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it." We are told, "God considers all the oppressions that are done under the sun." There was much notice taken of this in the infancy of our Plimouth colony, when the poor planters had their dependence on certain adventurers in England. The adventurers, taking their advantages of the extream straits which those poor planters were in, sent over supplies unto them at the most extream rates imaginable. The poor planters made return in peltry, but the vessel was taken by a Turks man of war,
and ried into Salley, where they sold the peltry for groats a-piece; as much too low, as the goods for which they had been return'd were too high, and the men were made prisoners into the bargain, to the great loss of the adventurers. But it would spend many hours to relate the notice which might have been since taken of many more such evident judgments of God on the ways of the oppressor. Oh! do not learn his ways. God gives unto all sorts of devourers letters of reprisal to take away his unjust gains from him; very commonly it so falls out.
There are some that have used the grossest sort of stealing and robbing. But have they enrich'd themselves ? I intreat you, sirs, to make our NewEnglish pirates the subjects of your meditations. That man is blind unto sun shine, and blind before lightning, who sees not the tremendous judgments of God, pursuing of those wicked men. Let no man, after this, run greedily after the error of those children of perdition. But if any of you bare knowingly been sharers with them in their gains, for God's sake repent of what you have done: You have carry'd burning coals into your feather'd nests; don't put a farthing of that money among the rest of your possessions; it will consume all the rest.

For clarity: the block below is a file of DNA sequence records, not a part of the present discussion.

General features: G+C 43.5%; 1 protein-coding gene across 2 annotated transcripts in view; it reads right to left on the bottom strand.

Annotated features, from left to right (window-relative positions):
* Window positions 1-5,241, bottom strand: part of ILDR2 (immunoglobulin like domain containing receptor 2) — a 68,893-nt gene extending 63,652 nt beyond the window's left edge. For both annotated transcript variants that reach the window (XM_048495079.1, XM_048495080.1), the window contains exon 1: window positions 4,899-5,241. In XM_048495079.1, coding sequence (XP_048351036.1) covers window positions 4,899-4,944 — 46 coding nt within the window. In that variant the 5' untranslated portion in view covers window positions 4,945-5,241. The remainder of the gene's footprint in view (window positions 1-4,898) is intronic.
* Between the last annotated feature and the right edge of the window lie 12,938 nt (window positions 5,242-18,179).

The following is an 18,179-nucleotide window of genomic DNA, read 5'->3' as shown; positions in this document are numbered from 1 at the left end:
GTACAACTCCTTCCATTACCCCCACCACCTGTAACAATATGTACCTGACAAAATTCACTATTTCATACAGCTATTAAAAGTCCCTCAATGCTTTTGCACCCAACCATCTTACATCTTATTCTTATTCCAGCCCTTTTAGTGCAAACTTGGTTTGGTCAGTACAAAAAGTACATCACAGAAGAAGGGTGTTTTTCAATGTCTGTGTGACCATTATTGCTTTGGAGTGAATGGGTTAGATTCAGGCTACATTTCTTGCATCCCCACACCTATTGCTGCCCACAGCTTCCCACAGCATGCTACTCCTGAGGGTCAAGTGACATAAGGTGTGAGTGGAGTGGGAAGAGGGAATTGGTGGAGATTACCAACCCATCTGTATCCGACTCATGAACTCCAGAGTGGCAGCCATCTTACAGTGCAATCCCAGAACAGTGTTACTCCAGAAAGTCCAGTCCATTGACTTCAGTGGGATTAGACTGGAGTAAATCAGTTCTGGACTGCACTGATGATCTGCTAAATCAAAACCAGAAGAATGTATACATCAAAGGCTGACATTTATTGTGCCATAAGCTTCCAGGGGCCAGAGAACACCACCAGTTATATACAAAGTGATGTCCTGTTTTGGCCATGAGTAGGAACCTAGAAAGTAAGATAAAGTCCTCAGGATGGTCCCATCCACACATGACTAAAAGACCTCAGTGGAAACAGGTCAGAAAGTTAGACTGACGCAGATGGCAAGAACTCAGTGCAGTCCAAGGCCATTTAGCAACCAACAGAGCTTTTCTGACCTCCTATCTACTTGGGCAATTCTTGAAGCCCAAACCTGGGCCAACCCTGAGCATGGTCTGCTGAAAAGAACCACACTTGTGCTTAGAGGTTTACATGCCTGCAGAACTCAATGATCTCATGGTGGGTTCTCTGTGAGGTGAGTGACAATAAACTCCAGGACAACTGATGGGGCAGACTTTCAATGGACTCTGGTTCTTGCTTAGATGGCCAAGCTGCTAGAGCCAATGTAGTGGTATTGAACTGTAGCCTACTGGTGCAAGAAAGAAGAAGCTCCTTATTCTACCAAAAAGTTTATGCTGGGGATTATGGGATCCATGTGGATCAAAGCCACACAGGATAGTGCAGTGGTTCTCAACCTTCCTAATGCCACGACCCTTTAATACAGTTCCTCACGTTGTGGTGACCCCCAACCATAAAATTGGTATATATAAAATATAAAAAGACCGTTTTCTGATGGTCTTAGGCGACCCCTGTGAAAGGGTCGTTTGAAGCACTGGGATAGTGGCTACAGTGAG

Others have had their finer ways of cheating. But what has come of them? The estates gotten by cheating, have been but so many "treasures of snow;" the rains of the wrath of God have wonderfully melted them;at least, Vex gaudet Tertius Hæres. *
There are persons that have broken by their own extravagancies; not meerly by sad providences, but their own extravagancies, these have used more fraudulence than fuir dealing in their compositions with their creditors:
But have we not seen afterwards, that after this, (as we say) “no butter I would ever stick upon their bread."
Widows, when the estates of the deceas'd husbands have been insolvent, have not always given in true accounts; they have held back a part, that they should not have with-held: God has been offended at 'em; they have gone under the scourges of God all their days for that offence.
Desperate gamesters, what hand have they made of it? I can tell what one of 'em did. He had played away about forty pounds in lewd company, and then he fell into horror of conscience, wherein he often cried out, “I am all on fire under the wrath of God! I am all on fire under the Wrath of God!" And so he went and hanged himself.
. The third beir in succession is rarely rich.
Make all the restitution you can, ye cheats; or expect the judgments God upon you-Discite Justitiam Moniti,*
THE NINTH REMARK.—Methinks the public judgments, under which have labour'd, have sometimes very convictively intimated the sins a faults for which those judgments have been laid upon us. I will use plain dealing in this matter. When have the judgments of God ever d prived us of any good thing, but we first of all have despis'd that goori